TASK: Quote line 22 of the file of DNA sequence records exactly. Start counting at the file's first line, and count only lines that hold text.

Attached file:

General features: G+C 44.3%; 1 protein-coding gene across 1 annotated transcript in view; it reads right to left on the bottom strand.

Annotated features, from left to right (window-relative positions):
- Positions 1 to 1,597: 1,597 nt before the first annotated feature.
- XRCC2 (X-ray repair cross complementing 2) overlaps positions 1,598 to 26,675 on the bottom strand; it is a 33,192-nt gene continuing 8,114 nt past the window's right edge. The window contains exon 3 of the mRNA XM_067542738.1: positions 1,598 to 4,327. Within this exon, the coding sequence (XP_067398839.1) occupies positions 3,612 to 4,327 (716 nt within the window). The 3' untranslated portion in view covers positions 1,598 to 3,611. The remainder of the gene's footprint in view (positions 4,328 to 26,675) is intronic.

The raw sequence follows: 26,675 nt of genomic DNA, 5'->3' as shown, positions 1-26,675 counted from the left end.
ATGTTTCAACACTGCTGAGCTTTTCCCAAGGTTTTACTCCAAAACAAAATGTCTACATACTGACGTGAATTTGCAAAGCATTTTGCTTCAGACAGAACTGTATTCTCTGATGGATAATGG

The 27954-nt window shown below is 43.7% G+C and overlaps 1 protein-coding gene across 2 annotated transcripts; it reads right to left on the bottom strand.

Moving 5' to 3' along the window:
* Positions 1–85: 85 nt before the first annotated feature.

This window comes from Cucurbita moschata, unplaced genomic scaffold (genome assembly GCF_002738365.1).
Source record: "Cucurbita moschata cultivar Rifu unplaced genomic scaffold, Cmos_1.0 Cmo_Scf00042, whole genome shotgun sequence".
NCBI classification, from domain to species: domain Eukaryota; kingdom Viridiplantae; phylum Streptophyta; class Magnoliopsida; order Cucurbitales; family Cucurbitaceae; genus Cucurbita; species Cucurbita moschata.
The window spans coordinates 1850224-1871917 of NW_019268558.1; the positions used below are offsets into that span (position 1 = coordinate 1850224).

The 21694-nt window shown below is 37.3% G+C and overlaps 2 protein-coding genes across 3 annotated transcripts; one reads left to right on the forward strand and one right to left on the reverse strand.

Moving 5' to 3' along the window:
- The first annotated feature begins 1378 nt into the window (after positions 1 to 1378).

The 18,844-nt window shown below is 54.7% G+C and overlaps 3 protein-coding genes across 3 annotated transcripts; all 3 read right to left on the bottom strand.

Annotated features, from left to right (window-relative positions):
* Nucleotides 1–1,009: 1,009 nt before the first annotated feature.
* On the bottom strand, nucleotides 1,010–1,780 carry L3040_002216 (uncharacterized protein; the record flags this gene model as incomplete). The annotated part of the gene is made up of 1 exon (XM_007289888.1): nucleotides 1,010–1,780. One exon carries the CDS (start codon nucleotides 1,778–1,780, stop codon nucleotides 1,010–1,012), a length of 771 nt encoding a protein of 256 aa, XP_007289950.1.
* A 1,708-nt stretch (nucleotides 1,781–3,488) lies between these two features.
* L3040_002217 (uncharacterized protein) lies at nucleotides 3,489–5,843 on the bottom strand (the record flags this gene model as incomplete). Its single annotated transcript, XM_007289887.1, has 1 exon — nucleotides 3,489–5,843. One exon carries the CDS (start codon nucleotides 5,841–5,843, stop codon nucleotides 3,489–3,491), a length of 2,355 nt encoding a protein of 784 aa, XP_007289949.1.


* L3040_002217 (uncharacterized protein) lies at nucleotides 3,489–5,843 on the bottom strand (the record flags this gene model as incomplete). Its single annotated transcript, XM_007289887.1, has 1 exon — nucleotides 3,489–5,843. One exon carries the CDS (start codon nucleotides 5,841–5,843, stop codon nucleotides 3,489–3,491), a length of 2,355 nt encoding a protein of 784 aa, XP_007289949.1.